End of man -- Human acts -- Passions -- Virtues and Vices -- Law and Grace.
Detailed view of Man's return to God.
Theological virtues: Faith -- Hope -- Charity.
Moral virtues: Prudence -- Justice (Religion) -- Fortitude -- Temperance.
Gratuitous Graces -- Active and Contemplative life -- States of life.
I. OF MAN'S RESEMBLANCE TO GOD IN THE FREE ADMINISTRATION OF ALL THAT CONCERNS HIM
Has man any special likeness to God in his actions?
Yes, man in his actions has a special likeness to God.
In what consists this special likeness of man to God?
It consists in this, that just as God disposes of all the universe which depends upon Him, at His will and in all liberty, so in the same way man disposes at his will and in all liberty of all things that depend upon him (Prologue).
II. OF THE LAST END OR HAPPINESS OF MAN VIEWED IN ALL HIS ACTIONS
Has man always an end in view when he acts?
Yes, man has always an end in view when he acts, that is when he acts as man and not as a machine, or by impulse, or by any reaction which is purely physical or instinctive (I. 1).
In the material world, is it only man that can act for an end?
Yes, only man in the material world can act for an end.
Does it then follow that all other beings in the material world act without an end?
No, it does not follow that all other beings in the material world act without an end; on the contrary, all beings act for an end that is very definite; but they are incapable of fixing an end for themselves; it is God who knows the end and who fixes it for them (I. 2).
All other beings then act in view of attaining some end which has been fixed for them by God?
Yes, all other beings act in view of attaining some end which has been fixed for them by God (I. 2).
Has not God also fixed for man the end for which he acts?
What then is the difference between man when he acts and other creatures in the material world?
The difference is this, that man under the higher action of God and dependently upon this action, can fix for himself the end for which he acts; whereas other creatures of the material world put into execution blindly, naturally, or instinctively the end fixed to their action by God (I. 2).
What is the reason of this difference between man and other beings in the matter of actions?
The reason is because man is endowed with mind, whereas other creatures are not (I. 2).
Is there some supreme object or some last end which man has in view whenever he acts?
Yes, there is always some supreme object or some last end man has in view whenever he acts; since without some such supreme object or last end he would be unable to will anything at all (I. 4, 5).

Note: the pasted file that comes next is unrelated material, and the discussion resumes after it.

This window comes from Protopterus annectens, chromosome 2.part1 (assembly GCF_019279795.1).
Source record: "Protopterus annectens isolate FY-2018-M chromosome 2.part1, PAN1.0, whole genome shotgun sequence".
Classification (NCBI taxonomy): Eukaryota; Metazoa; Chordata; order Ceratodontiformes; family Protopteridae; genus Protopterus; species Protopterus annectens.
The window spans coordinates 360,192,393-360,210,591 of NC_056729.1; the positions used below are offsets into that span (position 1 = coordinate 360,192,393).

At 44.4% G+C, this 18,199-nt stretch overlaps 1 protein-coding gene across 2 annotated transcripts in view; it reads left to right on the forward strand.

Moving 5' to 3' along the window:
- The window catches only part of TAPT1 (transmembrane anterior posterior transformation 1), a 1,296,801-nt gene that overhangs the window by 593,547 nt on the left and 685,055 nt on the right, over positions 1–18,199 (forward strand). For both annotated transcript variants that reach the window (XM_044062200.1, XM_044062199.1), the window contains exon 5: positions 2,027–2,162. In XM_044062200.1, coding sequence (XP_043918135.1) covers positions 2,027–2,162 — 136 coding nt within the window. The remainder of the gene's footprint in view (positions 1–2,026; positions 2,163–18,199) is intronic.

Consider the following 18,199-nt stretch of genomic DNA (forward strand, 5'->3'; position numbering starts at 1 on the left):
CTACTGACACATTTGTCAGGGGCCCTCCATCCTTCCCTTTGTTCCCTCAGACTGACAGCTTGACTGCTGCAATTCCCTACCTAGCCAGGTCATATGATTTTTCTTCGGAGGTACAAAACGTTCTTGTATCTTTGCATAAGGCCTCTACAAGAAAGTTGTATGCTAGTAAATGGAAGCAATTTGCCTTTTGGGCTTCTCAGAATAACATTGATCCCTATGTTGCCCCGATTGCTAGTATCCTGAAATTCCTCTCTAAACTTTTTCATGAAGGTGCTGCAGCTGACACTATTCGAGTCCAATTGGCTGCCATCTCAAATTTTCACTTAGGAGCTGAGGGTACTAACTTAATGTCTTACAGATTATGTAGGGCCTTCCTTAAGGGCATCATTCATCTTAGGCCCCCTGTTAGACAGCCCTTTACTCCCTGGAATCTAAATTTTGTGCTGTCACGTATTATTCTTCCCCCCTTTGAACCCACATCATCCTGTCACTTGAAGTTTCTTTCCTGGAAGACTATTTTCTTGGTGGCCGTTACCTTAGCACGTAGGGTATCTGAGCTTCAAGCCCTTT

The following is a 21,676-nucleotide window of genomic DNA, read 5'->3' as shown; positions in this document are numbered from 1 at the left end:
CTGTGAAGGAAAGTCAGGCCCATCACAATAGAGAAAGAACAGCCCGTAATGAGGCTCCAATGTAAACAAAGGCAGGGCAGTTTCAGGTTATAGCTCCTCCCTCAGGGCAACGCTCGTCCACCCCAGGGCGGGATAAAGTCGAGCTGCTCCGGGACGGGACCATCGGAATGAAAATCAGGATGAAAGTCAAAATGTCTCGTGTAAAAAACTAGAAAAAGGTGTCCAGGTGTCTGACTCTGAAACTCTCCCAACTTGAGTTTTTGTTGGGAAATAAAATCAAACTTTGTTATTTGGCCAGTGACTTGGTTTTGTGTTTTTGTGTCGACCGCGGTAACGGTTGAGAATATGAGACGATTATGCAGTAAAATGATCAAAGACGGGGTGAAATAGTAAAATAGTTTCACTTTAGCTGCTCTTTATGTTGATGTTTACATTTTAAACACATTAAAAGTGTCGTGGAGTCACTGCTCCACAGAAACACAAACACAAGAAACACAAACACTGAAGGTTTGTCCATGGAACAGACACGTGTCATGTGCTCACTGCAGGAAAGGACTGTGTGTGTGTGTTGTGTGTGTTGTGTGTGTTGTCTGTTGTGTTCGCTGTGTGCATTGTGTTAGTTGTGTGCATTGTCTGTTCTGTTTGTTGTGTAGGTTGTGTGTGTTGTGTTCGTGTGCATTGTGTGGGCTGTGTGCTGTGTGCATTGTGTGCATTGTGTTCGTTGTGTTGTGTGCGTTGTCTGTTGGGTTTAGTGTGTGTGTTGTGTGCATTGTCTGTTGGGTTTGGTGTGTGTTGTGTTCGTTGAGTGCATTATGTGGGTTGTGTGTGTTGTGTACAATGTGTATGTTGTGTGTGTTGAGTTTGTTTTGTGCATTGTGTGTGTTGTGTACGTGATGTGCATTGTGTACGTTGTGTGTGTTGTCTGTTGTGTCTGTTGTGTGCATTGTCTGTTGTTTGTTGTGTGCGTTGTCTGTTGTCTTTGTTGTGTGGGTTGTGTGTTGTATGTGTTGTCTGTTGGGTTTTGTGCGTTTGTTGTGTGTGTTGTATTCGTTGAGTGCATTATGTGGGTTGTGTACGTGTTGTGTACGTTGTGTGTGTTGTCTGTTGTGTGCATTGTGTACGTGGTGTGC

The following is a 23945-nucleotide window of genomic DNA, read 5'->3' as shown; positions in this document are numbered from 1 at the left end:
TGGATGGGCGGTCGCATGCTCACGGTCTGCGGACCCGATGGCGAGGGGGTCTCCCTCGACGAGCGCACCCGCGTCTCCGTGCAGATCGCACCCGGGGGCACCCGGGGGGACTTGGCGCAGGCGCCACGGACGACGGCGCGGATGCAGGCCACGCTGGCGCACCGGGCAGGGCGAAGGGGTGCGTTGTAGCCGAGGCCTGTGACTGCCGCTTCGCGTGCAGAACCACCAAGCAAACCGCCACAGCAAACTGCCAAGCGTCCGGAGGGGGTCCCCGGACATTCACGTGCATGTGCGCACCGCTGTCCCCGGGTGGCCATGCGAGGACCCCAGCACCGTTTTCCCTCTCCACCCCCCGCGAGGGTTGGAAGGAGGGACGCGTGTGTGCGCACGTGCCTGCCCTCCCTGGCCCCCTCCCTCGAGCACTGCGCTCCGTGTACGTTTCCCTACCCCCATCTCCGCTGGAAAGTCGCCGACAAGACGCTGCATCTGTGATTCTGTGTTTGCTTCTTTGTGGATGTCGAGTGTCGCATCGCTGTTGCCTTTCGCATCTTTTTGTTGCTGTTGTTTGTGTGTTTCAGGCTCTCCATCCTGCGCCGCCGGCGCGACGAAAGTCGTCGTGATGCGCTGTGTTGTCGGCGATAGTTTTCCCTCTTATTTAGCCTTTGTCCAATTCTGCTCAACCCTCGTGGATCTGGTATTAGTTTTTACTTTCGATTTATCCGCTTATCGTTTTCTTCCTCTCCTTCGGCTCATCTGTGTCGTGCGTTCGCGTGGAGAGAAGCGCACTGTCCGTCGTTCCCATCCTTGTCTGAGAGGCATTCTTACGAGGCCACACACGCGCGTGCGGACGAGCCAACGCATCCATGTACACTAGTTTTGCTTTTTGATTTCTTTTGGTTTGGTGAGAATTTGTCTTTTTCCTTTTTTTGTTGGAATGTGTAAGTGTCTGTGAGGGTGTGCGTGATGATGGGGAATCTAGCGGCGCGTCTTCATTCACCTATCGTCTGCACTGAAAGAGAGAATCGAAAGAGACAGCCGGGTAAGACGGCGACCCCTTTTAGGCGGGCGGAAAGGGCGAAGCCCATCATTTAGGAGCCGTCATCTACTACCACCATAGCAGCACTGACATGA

Does man in his actions ordain all to this supreme or last end which he has in view whenever he acts?
Yes, man ordains all to this supreme object or last end whenever he acts; if he does not do this consciously and explicitly, he does it at least implicitly and by a sort of natural instinct in the order of reason (I. 6).
What is the last end or what is the supreme object which man always has in view and to which he ordains all ever he acts?
This last end or supreme object which man always has in view when he acts and to which he ordains all is happiness (I. 7).
Man then necessarily desires to be happy?
Yes, of necessity man desires to be happy.
Is it absolutely impossible to find a man who desires to be unhappy?
Yes, it is quite impossible to find a man who desires to be unhappy (V. 8).
Can man deceive himself as to the object of his happiness?
Yes, man can thus deceive himself, because since he can seek his welfare among so many and divers good things, he can deceive himself as to the object of his true happiness (I. 7).
What happens if man deceives himself as to the object of his true happiness?
If man deceives himself as to the object of his true happiness, it follows that instead of finding happiness at the end of his life, he finds nought but the worst evil.
It is then supremely important for man not to deceive himself as to the object of his happiness?
There is nothing of greater import for man than that he deceive not himself as to the object of his happiness.
III. OF THE OBJECT OF THIS HAPPINESS
What is the object of the happiness of man?
The object of the happiness of man is a good higher than himself and in which he can find his perfection (II. 1-8).
Are riches the object of this happiness of man?